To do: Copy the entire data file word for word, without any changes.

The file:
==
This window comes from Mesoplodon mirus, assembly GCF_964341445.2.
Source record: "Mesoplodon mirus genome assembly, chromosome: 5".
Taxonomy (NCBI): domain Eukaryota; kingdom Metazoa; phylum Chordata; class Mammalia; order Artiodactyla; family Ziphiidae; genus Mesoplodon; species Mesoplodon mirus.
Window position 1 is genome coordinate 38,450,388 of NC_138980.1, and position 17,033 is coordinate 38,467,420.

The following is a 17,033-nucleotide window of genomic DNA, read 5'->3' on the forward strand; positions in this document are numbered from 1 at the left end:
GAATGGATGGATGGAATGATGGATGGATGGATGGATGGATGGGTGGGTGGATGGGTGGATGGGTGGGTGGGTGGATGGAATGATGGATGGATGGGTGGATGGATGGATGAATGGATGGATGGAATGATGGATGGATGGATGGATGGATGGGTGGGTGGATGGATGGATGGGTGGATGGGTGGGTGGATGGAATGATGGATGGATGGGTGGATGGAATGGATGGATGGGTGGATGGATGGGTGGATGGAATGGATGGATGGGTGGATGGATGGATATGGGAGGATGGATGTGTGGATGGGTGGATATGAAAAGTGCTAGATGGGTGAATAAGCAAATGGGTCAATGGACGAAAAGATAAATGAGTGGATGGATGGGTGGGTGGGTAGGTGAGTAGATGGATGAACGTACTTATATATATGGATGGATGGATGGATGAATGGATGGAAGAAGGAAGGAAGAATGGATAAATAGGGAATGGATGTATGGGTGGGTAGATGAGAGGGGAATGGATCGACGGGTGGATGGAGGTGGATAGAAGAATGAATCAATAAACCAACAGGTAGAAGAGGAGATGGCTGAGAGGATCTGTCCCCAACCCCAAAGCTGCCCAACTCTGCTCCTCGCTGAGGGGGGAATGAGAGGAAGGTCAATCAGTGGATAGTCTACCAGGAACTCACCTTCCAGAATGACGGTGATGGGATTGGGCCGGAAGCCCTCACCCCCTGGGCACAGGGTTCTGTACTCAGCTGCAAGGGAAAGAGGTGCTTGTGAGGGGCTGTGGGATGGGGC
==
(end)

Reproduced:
This window comes from Mesoplodon mirus, assembly GCF_964341445.2.
Source record: "Mesoplodon mirus genome assembly, chromosome: 5".
Taxonomy (NCBI): domain Eukaryota; kingdom Metazoa; phylum Chordata; class Mammalia; order Artiodactyla; family Ziphiidae; genus Mesoplodon; species Mesoplodon mirus.
Window position 1 is genome coordinate 38,450,388 of NC_138980.1, and position 17,033 is coordinate 38,467,420.

The following is a 17,033-nucleotide window of genomic DNA, read 5'->3' on the forward strand; positions in this document are numbered from 1 at the left end:
GAATGGATGGATGGAATGATGGATGGATGGATGGATGGATGGGTGGGTGGATGGGTGGATGGGTGGGTGGGTGGATGGAATGATGGATGGATGGGTGGATGGATGGATGAATGGATGGATGGAATGATGGATGGATGGATGGATGGATGGGTGGGTGGATGGATGGATGGGTGGATGGGTGGGTGGATGGAATGATGGATGGATGGGTGGATGGAATGGATGGATGGGTGGATGGATGGGTGGATGGAATGGATGGATGGGTGGATGGATGGATATGGGAGGATGGATGTGTGGATGGGTGGATATGAAAAGTGCTAGATGGGTGAATAAGCAAATGGGTCAATGGACGAAAAGATAAATGAGTGGATGGATGGGTGGGTGGGTAGGTGAGTAGATGGATGAACGTACTTATATATATGGATGGATGGATGGATGAATGGATGGAAGAAGGAAGGAAGAATGGATAAATAGGGAATGGATGTATGGGTGGGTAGATGAGAGGGGAATGGATCGACGGGTGGATGGAGGTGGATAGAAGAATGAATCAATAAACCAACAGGTAGAAGAGGAGATGGCTGAGAGGATCTGTCCCCAACCCCAAAGCTGCCCAACTCTGCTCCTCGCTGAGGGGGGAATGAGAGGAAGGTCAATCAGTGGATAGTCTACCAGGAACTCACCTTCCAGAATGACGGTGATGGGATTGGGCCGGAAGCCCTCACCCCCTGGGCACAGGGTTCTGTACTCAGCTGCAAGGGAAAGAGGTGCTTGTGAGGGGCTGTGGGATGGGGC